ATLANTA (AP)—The Hawks were back home Thursday, feeling a lot more comfortable as they watched film and practiced for nearly two hours at Philips Arena.
“We’re very confident,” said guard Joe Johnson, who is averaging 21.8 points in the series. “We’re 2-0 at home. We’ve been playing some pretty good basketball here. We’ve just got to continue that.”
But those hopeful words come with a mighty big caveat: Even if Atlanta manages to beat the heavily-favored Celtics in Game 6 Friday night, the series would be decided in Boston.
And the Hawks haven’t come close to a Beantown upset.
“Boston has killed us three times up there. We’ve won twice here,” Johnson said. “So the home-court advantage definitely plays a big part.”
The Celtics romped to their third straight blowout at home on Wednesday night, winning Game 5 110-85 and reclaiming the upper hand in a best-of-seven series that’s already lasted longer than just about everyone expected.
Top-seeded Boston took care of two prime objectives by stifling Johnson, who got off only 11 shots after a 35-point effort in Game 4, and dominating the Hawks on the boards (39-28).
Atlanta couldn’t find anyone to pick up the slack for its leading scorer, with the other four starters and sixth man Josh Childress combining to hit just 19-of-50 (38 percent). The Celtics, on the other hand, lit up the hoops by making nearly 54 percent of their shots, including 9-of-20 outside the 3-point arc.
“The execution was as crisp and as sound as we’ve had in a month, and the defense was terrific,” Boston coach Doc Rivers said. “We were trapping, smothering and we didn’t make a lot of adjustments. We just did what we should do, and we did it well.”
The Celtics made a point to get Paul Pierce more involved at the offense, and that paid off with 22 points and six assists. Kevin Garnett added 20 points to go with his usual stellar defensive work, which included three blocks. The other member of the Big Three, Ray Allen, kept getting open looks and burned the Hawks with five 3-pointers.
Clearly, there’s a reason the Celtics are one win away from 70 this season.
“They hit a lot of tough shots,” said Childress, shaking his head. “Some of the stuff was our coverage, but they hit a lot of tough shots. Sometimes, you just can’t do anything about it.”
The Hawks, who went 37-45 during the regular season, turned in two of their best performances the last time these teams were in Atlanta. But one wonders if they’ll be able to muster that sort of passion Friday night, knowing their reward for winning would be another trip to Boston, where they have lost three times by an average of 22 points.
“It doesn’t take any edge away,” Johnson insisted. “We feel like if we have three or four tries up there, we should at least be able to get one. That’s what we’re banking on right now.”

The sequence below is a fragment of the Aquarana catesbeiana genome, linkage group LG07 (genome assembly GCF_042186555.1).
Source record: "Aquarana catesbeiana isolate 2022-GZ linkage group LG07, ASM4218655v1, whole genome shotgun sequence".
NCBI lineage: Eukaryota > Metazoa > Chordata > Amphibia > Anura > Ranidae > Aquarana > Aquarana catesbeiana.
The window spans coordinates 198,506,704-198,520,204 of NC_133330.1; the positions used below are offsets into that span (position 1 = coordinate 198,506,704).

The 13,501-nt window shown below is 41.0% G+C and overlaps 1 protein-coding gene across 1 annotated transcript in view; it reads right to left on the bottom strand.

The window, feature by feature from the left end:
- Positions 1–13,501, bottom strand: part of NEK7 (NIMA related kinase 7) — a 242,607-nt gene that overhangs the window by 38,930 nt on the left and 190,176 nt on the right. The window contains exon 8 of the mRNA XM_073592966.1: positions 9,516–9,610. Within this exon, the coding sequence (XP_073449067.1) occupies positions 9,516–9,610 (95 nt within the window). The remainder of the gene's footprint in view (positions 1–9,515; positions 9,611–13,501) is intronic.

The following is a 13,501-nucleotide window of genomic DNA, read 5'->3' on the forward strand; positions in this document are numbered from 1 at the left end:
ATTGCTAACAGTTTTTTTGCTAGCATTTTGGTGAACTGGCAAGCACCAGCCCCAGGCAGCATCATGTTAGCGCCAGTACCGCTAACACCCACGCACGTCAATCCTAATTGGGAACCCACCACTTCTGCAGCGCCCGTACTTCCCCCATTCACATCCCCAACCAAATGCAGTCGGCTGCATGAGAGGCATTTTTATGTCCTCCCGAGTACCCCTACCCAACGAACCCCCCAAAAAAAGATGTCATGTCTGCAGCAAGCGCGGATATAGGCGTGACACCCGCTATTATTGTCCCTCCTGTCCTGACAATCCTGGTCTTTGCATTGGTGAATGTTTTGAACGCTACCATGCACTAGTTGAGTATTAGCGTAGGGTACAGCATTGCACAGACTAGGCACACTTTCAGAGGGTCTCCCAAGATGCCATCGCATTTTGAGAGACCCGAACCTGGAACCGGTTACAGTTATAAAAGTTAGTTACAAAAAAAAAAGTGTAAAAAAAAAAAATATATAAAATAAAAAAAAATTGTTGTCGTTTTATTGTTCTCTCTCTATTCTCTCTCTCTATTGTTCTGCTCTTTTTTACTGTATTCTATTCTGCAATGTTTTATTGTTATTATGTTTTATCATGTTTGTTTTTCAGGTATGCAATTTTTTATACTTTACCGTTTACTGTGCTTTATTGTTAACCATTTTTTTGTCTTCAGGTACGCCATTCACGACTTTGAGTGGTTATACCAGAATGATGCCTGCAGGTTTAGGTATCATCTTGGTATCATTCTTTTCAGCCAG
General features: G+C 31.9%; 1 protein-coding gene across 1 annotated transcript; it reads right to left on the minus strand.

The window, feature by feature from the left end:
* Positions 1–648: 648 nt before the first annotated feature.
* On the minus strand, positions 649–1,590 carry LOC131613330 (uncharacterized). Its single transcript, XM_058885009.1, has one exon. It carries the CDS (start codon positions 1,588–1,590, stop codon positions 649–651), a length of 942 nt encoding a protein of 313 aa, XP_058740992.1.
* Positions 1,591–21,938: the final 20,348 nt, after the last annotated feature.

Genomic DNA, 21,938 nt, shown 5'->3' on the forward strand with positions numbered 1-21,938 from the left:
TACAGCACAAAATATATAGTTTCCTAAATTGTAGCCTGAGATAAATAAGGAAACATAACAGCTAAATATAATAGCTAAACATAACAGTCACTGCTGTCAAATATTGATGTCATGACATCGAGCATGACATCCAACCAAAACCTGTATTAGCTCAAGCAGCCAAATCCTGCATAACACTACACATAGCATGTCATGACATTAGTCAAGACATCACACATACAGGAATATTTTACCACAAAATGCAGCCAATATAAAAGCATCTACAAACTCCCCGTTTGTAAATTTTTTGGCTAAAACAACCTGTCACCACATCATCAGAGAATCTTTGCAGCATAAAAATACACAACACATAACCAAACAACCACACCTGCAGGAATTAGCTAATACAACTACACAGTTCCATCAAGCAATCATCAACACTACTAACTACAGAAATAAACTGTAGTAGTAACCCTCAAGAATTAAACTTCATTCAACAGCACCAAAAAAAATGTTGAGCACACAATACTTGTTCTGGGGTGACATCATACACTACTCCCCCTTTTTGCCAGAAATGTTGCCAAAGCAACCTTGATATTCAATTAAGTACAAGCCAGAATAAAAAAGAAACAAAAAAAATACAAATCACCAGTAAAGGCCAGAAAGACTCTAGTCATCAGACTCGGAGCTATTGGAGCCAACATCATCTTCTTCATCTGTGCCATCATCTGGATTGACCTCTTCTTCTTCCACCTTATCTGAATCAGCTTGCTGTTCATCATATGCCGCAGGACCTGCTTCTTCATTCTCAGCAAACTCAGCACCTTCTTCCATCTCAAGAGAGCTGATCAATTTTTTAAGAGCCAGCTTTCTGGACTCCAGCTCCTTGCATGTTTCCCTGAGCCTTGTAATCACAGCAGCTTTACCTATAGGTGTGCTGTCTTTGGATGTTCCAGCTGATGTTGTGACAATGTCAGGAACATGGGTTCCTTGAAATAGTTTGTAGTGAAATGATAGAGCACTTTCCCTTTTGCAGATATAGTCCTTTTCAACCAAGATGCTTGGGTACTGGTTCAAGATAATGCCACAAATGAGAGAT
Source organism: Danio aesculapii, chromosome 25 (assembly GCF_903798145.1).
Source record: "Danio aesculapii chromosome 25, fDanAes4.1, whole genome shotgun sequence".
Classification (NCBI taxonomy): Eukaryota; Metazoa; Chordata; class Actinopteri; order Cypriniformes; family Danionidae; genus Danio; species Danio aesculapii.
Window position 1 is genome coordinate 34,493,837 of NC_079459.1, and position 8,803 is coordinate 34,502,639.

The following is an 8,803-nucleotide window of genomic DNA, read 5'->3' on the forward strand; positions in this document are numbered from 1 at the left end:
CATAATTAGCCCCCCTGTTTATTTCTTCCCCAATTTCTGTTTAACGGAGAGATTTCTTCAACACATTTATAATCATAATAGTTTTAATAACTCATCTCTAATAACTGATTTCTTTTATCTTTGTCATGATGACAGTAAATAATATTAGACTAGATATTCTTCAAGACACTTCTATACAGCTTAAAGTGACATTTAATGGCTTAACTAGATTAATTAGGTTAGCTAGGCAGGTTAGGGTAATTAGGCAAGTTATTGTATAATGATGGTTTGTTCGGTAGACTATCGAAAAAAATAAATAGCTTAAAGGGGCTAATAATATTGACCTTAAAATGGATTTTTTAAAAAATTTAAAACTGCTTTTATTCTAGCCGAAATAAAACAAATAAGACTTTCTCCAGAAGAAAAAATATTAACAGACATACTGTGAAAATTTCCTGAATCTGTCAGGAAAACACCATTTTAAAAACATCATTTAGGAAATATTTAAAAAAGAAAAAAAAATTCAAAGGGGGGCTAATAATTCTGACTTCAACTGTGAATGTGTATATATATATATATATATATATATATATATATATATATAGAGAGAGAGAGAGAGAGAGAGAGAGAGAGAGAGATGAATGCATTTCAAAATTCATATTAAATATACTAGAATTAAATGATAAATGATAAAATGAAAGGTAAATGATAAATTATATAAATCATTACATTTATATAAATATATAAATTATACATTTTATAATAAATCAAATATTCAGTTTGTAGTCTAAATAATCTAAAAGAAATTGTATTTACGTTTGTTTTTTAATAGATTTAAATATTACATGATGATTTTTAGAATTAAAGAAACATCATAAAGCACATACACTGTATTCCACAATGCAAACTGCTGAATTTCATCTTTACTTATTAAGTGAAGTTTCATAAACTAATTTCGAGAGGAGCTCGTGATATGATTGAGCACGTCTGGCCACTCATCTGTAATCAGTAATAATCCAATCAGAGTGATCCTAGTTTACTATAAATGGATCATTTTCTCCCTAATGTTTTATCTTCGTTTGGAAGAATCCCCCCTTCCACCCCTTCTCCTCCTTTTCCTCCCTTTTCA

The Celtics would like to finish this one off as soon as possible, having already expended more effort than they might of wanted in an emotional, physical series that’s even turned nasty at times. If they want to avoid Game 7, they’ll have to pack the stifling defense they’ve shown at home.
“We’ve got to carry that same intensity on the road,” Garnett said. “At times, we do it in spurts, but you know when we really lock in and decide that we are going to make some stops, we really lock in.”
The Hawks must find a way to free up Johnson when he’s got two or three defenders running at him every time he gets the ball, which is what the Celtics did for 48 minutes in Game 5 and will surely do again Friday night. If he can’t get open, the other four players on the court must make the extra pass, find the open man and hit the shot.
“It was very frustrating,” Johnson said. “But there’s nothing I can do about it. They’re not going to change.”
Who must change for the Hawks?
Start with Mike Bibby, who probably should have kept his mouth shut when it comes to Boston’s fans. Still remembering that he accused them of being “fair weather” supporters after Game 1, they booed the Hawks point guard every time he touched the ball. He responded with another miserable performance on the road: 2-of-8 shooting and only one assist.
But the rest of the Hawks weren’t much better.
Marvin Williams, who was supposed to be a big part of the offensive plan if the Celtics clamped down on Johnson, had only 12 points. Josh Smith, coming off two huge games in Atlanta, was held to 4-for-13 shooting. Rookie Al Horford was the only one who stood up to the Celtics with another double-double, 14 points and 10 rebounds.
With Boston making more than half its shots and crashing the boards on those that missed, the Hawks had few chances to run—the key to creating offensive chances against one of the league’s best defenses.
“We can’t allow them to dictate our game,” Childress said. “We have to dictate the game. In this series, it all starts at the defensive end.”
It also starts at home, which is why the Celtics weren’t too concerned even after they lost two in Atlanta.
“There’s no panic,” Cassell said. “They just did what they had to do at home, they tied the series up, so we had to take care of our home court. You see, people don’t realize this is why we work so hard during the course of the regular season—to get home-court advantage.”